Irving v. Lipstadt

Transcripts

Holocaust Denial on Trial, Trial Transcripts, Day 5: Electronic Edition

Pages 151 - 155 of 187

<< 1-5186-187 >>

 1 A. [Mr Irving]     Two trains per day from the district of Walsall to
 2Treblinka; one train per day from the district of Random
 3to Treblinka; one train per day from the district of
 4Krakow to Belzec, and one train per day from the district
 5of Lemberg or the Wolff to Belzec.
 6 Q. [Mr Rampton]     That makes a total, I think I am right, of 5,000 a day?
 7 A. [Mr Irving]     That would be approximately 5,000.
 8 Q. [Mr Rampton]     Can you for me, please, just complete the sentence because
 9it was not, after Lemberg and then the numbers there is
10some more, is there not?
11 A. [Mr Irving]     "Could be conducted".
12 Q. [Mr Rampton]     Yes.
13 A. [Mr Irving]     That is in the subjunctive. "Waren" with the 200 G-wagen,
14which are presumably goods trucks, "which have already
15been placed at our disposal for this purpose by the
16headquarters of the Krakow Railways, as far as this can be
17carried out or is feasible".
18 Q. [Mr Rampton]     Thank you very much. So they are reporting, what, a
19proposal or an event or series of events?
20 A. [Mr Irving]     It is an estimate of what we can do with the transport
21capacity placed at our disposal.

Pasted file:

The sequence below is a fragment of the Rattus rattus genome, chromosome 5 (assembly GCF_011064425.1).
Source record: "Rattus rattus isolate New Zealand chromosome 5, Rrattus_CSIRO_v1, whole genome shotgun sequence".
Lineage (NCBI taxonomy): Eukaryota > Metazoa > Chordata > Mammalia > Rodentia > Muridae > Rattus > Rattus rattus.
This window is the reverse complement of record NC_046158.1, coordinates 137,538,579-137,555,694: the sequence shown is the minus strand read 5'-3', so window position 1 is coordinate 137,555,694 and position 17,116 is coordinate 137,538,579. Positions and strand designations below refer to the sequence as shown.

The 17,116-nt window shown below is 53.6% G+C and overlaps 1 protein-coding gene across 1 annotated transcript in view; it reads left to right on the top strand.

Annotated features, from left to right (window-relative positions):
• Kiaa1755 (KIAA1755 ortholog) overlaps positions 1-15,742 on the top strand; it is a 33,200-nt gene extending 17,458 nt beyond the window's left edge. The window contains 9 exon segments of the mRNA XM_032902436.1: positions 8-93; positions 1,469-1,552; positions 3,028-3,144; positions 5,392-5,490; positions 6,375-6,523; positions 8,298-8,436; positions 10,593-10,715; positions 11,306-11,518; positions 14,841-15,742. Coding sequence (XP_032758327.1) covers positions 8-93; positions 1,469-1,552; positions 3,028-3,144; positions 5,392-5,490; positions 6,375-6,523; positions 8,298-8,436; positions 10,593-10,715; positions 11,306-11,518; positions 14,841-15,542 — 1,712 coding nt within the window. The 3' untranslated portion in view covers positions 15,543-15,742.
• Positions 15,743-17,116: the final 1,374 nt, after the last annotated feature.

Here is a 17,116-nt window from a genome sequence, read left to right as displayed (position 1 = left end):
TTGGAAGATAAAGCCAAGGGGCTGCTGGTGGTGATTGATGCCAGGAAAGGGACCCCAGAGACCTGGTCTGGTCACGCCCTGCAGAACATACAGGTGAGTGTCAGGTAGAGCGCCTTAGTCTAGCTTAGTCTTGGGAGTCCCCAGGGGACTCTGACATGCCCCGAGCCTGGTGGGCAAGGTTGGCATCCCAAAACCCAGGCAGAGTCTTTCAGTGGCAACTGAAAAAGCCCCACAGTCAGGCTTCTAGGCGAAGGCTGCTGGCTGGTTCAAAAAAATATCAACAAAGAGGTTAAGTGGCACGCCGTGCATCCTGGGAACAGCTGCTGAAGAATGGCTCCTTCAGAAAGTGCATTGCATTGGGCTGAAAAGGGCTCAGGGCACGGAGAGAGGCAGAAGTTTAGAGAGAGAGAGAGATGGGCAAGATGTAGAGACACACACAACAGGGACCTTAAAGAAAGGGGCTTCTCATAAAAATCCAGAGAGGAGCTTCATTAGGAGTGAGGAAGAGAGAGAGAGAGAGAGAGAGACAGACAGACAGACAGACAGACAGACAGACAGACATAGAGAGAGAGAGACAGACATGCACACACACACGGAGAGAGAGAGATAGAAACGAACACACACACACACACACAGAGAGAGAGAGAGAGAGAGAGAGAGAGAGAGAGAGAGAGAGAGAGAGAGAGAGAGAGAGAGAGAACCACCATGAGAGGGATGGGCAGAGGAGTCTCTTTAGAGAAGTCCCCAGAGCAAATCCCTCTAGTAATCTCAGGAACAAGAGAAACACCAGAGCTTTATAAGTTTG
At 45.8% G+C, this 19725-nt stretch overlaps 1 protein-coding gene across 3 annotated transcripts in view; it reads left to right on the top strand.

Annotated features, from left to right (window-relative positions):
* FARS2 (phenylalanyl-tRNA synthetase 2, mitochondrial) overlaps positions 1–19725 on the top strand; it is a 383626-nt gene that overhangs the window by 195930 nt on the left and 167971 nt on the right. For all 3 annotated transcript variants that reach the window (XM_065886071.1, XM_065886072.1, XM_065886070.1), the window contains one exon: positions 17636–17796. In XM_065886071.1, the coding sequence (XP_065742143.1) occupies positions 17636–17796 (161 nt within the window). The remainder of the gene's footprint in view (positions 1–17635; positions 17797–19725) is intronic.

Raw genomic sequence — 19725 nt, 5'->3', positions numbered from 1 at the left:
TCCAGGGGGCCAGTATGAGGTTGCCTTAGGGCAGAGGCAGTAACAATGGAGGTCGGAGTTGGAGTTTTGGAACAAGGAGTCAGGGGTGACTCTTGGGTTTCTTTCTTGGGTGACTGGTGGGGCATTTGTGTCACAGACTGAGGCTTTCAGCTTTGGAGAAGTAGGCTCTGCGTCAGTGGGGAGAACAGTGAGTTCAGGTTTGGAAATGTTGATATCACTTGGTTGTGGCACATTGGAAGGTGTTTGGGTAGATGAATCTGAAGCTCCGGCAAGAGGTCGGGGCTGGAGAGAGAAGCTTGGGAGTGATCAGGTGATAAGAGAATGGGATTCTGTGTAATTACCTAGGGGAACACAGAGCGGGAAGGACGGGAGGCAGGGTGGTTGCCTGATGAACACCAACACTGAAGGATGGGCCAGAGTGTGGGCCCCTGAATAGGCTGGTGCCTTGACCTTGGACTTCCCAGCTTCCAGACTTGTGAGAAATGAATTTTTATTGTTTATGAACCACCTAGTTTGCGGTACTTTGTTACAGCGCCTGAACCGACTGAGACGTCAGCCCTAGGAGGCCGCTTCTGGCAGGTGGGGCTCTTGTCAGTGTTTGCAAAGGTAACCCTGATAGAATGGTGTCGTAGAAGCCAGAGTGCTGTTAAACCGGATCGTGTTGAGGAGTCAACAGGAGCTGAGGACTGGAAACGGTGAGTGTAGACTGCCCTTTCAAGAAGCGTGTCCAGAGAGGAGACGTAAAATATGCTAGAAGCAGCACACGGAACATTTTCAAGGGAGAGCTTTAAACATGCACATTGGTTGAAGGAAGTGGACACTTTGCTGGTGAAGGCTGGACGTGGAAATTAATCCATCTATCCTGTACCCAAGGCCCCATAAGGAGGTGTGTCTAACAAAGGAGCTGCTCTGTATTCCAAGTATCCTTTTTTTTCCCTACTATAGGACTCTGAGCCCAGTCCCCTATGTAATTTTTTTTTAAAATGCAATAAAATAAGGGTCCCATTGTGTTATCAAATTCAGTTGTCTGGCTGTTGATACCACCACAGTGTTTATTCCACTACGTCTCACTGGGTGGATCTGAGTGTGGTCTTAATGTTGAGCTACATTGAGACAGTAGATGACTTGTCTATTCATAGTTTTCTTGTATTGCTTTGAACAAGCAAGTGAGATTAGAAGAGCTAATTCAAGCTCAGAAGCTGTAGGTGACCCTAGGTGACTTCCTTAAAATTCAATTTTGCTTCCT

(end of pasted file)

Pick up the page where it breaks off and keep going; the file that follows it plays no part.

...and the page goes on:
22 Q. [Mr Rampton]     Available rolling stock, they can do 5,000 a day to two of
23these three places in the East, except that the one train
24a day from Lemberg which, as you say, is what I call
25"Lavof" which is in what is now the Ukraine and then was
26Galicia, is going eastwards if it is going to Belzec, is

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 1it not?
 2 A. [Mr Irving]     One train a day is going from Lemberg to Belzec that is on
 3the frontier, yes.
 4 Q. [Mr Rampton]     It is going eastwards. It is crossing ----
 5 A. [Mr Irving]     Yes.
 6 Q. [Mr Rampton]     --- from Galicia westwards into the General Government?
 7 A. [Mr Irving]     It is right on the Eastern border of the General
 8Government, about two kilometres from the edge.
 9 Q. [Mr Rampton]     So the Jews of Lemberg, to give it its German name, are
10being transported eastwards to Belzec?
11 A. [Mr Irving]     To Belzec two kilometres from the border, yes.
12 Q. [Mr Rampton]     Yes. No sense then in which Belzec can be regarded as a
13transit camp, is there, for movement further eastwards?
14 A. [Mr Irving]     These destinations that are in this document which I am
15seeing for the first time, Treblinka, Belzec, they are all
16on the border, what I might say the exit door, of the
17General Government.
18 Q. [Mr Rampton]     Yes.
19 A. [Mr Irving]     It is like standing something next to the door where they
20are robbed. Everything is taken off them by Operation
21Reinhardt. Then we do not know, on the basis of this
22document, what happened to them after that.
23 Q. [Mr Rampton]     Trains converge on Belzec containing Jews in vast numbers,
24frankly, from East and West. Belzec most likely,
25Mr Irving, is in any sense of the word a terminus, is it
26not?

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 1 A. [Mr Irving]     Did you say they are coming from East and West?
 2 Q. [Mr Rampton]     Yes. If you look down what is proposed next, the line is
 3bust at the moment, they are going to start up in
 4November, then trains are going to go from Lublin to
 5Belzec?
 6 A. [Mr Irving]     Where is that?
 7 Q. [Mr Rampton]     I am sorry, read the next bit then.
 8 A. [Mr Irving]     After the restoration of the railway line from Lublin to
 9Chelm.
10 Q. [Mr Rampton]     Yes.
11 A. [Mr Irving]     Probably on about 1st November.